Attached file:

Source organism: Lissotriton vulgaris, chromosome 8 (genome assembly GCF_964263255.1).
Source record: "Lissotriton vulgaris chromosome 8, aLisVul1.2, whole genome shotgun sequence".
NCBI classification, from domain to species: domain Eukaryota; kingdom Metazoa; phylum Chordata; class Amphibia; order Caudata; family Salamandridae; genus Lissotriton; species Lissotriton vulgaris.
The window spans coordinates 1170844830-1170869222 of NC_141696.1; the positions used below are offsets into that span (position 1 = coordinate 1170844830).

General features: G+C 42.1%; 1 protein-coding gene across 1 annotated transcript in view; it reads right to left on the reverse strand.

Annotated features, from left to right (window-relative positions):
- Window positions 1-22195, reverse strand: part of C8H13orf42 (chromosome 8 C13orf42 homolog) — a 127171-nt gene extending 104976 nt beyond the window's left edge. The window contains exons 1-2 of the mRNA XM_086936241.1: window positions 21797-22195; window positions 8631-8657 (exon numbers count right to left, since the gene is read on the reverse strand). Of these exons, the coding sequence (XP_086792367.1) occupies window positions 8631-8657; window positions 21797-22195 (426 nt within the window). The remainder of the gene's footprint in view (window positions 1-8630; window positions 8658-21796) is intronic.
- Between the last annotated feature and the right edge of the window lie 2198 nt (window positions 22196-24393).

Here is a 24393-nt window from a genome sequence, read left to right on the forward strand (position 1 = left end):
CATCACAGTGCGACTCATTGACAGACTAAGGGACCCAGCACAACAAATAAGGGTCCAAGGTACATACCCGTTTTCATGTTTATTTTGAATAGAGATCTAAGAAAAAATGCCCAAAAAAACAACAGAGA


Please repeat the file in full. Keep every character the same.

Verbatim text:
Source organism: Lissotriton vulgaris, chromosome 8 (genome assembly GCF_964263255.1).
Source record: "Lissotriton vulgaris chromosome 8, aLisVul1.2, whole genome shotgun sequence".
NCBI classification, from domain to species: domain Eukaryota; kingdom Metazoa; phylum Chordata; class Amphibia; order Caudata; family Salamandridae; genus Lissotriton; species Lissotriton vulgaris.
The window spans coordinates 1170844830-1170869222 of NC_141696.1; the positions used below are offsets into that span (position 1 = coordinate 1170844830).

General features: G+C 42.1%; 1 protein-coding gene across 1 annotated transcript in view; it reads right to left on the reverse strand.

Annotated features, from left to right (window-relative positions):
- Window positions 1-22195, reverse strand: part of C8H13orf42 (chromosome 8 C13orf42 homolog) — a 127171-nt gene extending 104976 nt beyond the window's left edge. The window contains exons 1-2 of the mRNA XM_086936241.1: window positions 21797-22195; window positions 8631-8657 (exon numbers count right to left, since the gene is read on the reverse strand). Of these exons, the coding sequence (XP_086792367.1) occupies window positions 8631-8657; window positions 21797-22195 (426 nt within the window). The remainder of the gene's footprint in view (window positions 1-8630; window positions 8658-21796) is intronic.
- Between the last annotated feature and the right edge of the window lie 2198 nt (window positions 22196-24393).

Here is a 24393-nt window from a genome sequence, read left to right on the forward strand (position 1 = left end):
CATCACAGTGCGACTCATTGACAGACTAAGGGACCCAGCACAACAAATAAGGGTCCAAGGTACATACCCGTTTTCATGTTTATTTTGAATAGAGATCTAAGAAAAAATGCCCAAAAAAACAACAGAGA